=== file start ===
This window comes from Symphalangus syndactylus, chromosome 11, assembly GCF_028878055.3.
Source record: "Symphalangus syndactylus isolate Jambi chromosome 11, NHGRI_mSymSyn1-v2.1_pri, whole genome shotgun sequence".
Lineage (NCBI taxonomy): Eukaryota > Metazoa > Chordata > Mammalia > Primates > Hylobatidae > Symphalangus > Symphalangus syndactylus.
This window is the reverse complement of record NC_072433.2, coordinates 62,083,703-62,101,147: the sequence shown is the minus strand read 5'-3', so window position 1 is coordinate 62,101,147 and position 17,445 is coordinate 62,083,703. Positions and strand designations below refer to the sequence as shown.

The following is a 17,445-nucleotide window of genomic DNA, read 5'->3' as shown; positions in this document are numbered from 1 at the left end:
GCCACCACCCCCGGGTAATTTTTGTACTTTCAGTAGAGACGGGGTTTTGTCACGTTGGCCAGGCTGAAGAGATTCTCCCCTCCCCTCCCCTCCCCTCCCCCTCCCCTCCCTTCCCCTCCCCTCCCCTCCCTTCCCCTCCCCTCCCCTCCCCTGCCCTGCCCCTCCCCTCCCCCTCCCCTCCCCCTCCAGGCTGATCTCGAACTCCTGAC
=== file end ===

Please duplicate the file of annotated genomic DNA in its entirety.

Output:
This window comes from Symphalangus syndactylus, chromosome 11, assembly GCF_028878055.3.
Source record: "Symphalangus syndactylus isolate Jambi chromosome 11, NHGRI_mSymSyn1-v2.1_pri, whole genome shotgun sequence".
Lineage (NCBI taxonomy): Eukaryota > Metazoa > Chordata > Mammalia > Primates > Hylobatidae > Symphalangus > Symphalangus syndactylus.
This window is the reverse complement of record NC_072433.2, coordinates 62,083,703-62,101,147: the sequence shown is the minus strand read 5'-3', so window position 1 is coordinate 62,101,147 and position 17,445 is coordinate 62,083,703. Positions and strand designations below refer to the sequence as shown.

The following is a 17,445-nucleotide window of genomic DNA, read 5'->3' as shown; positions in this document are numbered from 1 at the left end:
GCCACCACCCCCGGGTAATTTTTGTACTTTCAGTAGAGACGGGGTTTTGTCACGTTGGCCAGGCTGAAGAGATTCTCCCCTCCCCTCCCCTCCCCTCCCCCTCCCCTCCCTTCCCCTCCCCTCCCCTCCCTTCCCCTCCCCTCCCCTCCCCTGCCCTGCCCCTCCCCTCCCCCTCCCCTCCCCCTCCAGGCTGATCTCGAACTCCTGAC